Painting of a white man/Titan, Saturn, eating the arm of a headless body, which is about 1/4 the size of the Titan. Saturn has a crazed look in his eyes, is naked, and has a wild graying beard and long hair

COVID-19 Didn’t Break the Food System. Hunger Was Already Here.

Like everything else in the midst of the COVID-19 pandemic, American food has become almost unrecognizable overnight. Grocery stores picked clean of pantry items and baby formula. Closed schools jeopardizing millions of students’ access to meals. Restaurants converting to delivery and takeout, or shutting their doors, perhaps never to reopen. Produce rotting in the fields… Read more →

Sunday Morning Medicine

A weekly check-up of gender, medicine, and history in the news Pear power. Female husbands. The (yelling) mothers of us all. Athens, Georgia in Reagan’s America. The Black American amputation epidemic. Lessons from the history of the polio vaccine. How do we record history in the internet age? Electric lighting and the housewife’s moral challenge…. Read more →

More Recent Articles

Rows of dozens of Native American boys in little soldiers uniforms that look sort of like Union Soldiers, ages ranging from five to thirteen or so, stand in front of a big white house with a columned balcony on the front.

Understanding Her Position and Place: An African American Nurse at the Stewart Indian School, 1908-1917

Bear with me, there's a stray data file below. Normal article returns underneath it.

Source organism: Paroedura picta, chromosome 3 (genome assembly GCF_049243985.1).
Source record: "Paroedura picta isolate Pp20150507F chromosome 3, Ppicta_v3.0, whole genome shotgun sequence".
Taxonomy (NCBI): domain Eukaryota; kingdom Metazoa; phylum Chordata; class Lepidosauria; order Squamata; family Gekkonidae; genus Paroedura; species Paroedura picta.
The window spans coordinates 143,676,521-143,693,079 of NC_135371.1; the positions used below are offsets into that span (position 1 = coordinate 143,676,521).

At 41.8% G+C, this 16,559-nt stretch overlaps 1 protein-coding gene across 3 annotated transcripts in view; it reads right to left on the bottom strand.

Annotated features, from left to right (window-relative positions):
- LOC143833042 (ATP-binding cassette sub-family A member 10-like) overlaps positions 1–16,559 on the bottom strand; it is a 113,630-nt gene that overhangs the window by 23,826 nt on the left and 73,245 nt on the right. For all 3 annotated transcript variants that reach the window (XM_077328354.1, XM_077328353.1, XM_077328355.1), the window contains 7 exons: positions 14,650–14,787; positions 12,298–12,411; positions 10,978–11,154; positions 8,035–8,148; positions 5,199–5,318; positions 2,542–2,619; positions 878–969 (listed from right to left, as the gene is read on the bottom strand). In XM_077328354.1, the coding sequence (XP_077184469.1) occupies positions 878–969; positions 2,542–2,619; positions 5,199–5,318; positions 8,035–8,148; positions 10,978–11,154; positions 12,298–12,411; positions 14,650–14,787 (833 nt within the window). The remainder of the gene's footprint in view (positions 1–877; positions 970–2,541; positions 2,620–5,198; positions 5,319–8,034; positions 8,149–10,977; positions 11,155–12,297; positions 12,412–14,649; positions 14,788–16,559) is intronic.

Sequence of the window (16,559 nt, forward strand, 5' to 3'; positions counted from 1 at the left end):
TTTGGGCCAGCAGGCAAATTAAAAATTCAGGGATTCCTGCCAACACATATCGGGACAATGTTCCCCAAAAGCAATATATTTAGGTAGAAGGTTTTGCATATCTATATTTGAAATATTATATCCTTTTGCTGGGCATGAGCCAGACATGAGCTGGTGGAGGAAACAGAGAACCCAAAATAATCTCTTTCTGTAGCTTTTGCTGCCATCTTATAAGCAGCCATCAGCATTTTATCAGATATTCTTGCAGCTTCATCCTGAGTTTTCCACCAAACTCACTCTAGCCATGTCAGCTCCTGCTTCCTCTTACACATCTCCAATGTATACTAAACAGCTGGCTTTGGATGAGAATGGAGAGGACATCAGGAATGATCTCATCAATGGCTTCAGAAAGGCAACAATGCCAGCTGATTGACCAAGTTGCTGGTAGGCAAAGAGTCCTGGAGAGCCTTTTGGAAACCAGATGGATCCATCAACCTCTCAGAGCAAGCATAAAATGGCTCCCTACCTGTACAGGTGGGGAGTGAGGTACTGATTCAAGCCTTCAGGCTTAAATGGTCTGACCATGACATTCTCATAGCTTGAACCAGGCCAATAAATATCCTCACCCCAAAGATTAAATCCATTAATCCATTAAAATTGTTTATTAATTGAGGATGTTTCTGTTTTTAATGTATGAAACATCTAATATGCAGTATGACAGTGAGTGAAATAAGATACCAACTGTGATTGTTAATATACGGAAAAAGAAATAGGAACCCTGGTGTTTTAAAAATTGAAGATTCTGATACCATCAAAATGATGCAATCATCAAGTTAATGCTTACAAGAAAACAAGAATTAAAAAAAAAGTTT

In September 1908, Allie Helena Barnett left her family in Atchison, Kansas, and traveled to Carson City, Nevada, where she had accepted a job as a nurse at the Stewart Indian School. Barnett, an African American woman, had graduated from nursing school at Provident Hospital in Chicago in 1906. At the Stewart Indian School, she… Read more →

A Complete Halt to the Liquor Traffic: Drink and Disease in the 1918 Epidemic

When the annual Pennsylvania convention of the Woman’s Christian Temperance Union (WCTU) began on October 4, 1918, delegates “rejoiced” that the state Board of Health had closed all saloons, and most other sites of public assembly, as a preventive measure against the influenza epidemic. The most influential organization advocating for prohibition, the WCTU pressed for… Read more →

Sunday Morning Medicine

A weekly check-up of gender, medicine, and history in the news Our mothers, before us. Dykes, Camera, Action! The linguistics of cooties. The real life Lord of the Flies. “Wheatless Wednesdays” in WWI. Plague doctor iconography in 2020. The grim history of counting the dead. A new history of being Asian-American. Designing the world’s first home… Read more →

What to Expect When You’re Expiring: Pregnancy and Death in Seventeenth-Century England

On October 12, 1622, a 26-year-old English woman named Elizabeth Jocelin gave birth to her first child, a baby girl. Nine days later, she died of puerperal fever, an infection of the genital tract — most likely from bacteria accidentally introduced by a birthing attendant during labor — that can cause fatal sepsis in postpartum… Read more →